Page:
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                iagnostic tests are used by doctors in order to better assess your health situation.
               These tests can be used to help establish your initial diagnosis, assess the
        Deffectiveness of the treatment you are receiving and/or detect potential
        complications. Some tests are simple, so simple that often you are unaware that they
        are happening, like a dipstick analysis of a urine sample. Other diagnostic tests are
        obvious enough for you to be aware of – like having your blood pressure, temperature        DIAGNOSTIC TESTING
        and pulse checked. Another group of diagnostic tests considered to be low-risk and
        non-invasive include x-rays or ultrasound scans.
           As soon as the requirements of a specific test involves entry of a needle or a probe
        into your body, they are considered to be ‘invasive’. These tests include procedures such
        as blood tests, kidney biopsy or x-rays that require an injection of a dye.

           Diagnostic tests are often an important part of establishing what your health problem
        is in order that your doctor and nurse can deliver the treatment and care that will best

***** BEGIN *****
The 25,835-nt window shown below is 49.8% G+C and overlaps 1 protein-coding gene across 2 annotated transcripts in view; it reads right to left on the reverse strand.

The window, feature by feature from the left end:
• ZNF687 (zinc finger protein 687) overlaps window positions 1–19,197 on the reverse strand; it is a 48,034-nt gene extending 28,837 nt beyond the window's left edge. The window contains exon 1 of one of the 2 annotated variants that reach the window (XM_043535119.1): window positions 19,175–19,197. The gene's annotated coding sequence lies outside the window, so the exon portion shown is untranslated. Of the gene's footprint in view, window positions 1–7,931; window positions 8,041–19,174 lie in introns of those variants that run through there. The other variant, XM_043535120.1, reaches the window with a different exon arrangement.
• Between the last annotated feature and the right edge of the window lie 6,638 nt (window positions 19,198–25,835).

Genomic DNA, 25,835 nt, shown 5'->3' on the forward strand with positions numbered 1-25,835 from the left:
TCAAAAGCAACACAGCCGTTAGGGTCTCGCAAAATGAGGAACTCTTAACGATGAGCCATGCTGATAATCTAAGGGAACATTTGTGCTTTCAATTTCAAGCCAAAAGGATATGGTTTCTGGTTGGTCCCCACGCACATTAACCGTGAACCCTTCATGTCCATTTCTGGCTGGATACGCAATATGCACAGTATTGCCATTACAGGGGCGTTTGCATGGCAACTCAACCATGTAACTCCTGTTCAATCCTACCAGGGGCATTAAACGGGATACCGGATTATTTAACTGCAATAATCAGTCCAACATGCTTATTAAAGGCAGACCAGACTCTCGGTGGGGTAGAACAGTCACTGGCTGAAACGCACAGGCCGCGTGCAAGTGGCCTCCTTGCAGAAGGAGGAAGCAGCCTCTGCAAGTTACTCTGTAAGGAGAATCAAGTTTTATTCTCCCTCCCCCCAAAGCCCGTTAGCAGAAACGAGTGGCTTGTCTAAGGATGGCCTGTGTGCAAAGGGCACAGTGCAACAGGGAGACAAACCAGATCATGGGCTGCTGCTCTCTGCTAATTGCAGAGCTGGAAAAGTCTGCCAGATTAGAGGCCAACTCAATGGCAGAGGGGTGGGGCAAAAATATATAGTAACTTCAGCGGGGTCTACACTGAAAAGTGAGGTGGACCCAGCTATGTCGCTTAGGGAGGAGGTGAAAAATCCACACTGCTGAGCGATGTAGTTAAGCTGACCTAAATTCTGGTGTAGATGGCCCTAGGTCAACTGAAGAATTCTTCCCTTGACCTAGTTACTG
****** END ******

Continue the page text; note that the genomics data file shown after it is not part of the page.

suit your health care needs. The doctor can use other assessment skills to assist in this
        problem-solving process. These skills involve drawing conclusions from a person’s
        medical history and performing a physical examination. However, a diagnostic test is
        often required to establish a diagnosis, to plan an intervention, or to monitor progress.

        What does a dipstick urine test show?
           A dipstick urine test, also known as a urinalysis, is a very simple test that is commonly done in clinics
        or when admitted to the hospital. You will be supplied with a sterile container and asked to carefully pass
        urine into the container to avoid the sample being contaminated. A nurse will insert, into the urine sample,
        a special strip that can detect protein, blood, white blood cells and glucose, in the urine, according to the
        changing colour of the strip.
                                                                                              Dipstick urine test
           Protein – this is an important building block
        in the body. When your kidneys are damaged,
        protein leaks into your urine (proteinuria).
        Persistent protein in the urine suggests
        damage to your kidneys.
           Blood  – The sample will be examined for
        colour and clearness. If blood is present, the
        urine may look red or the colour of cola. This may
        indicate an infection.
           White Blood Cells – Presence in urine
        indicates infection.
           Glucose (sugar) – Presence in urine may
        indicate diabetes.

        P.18 Kidney Disease — A Guide for Patients
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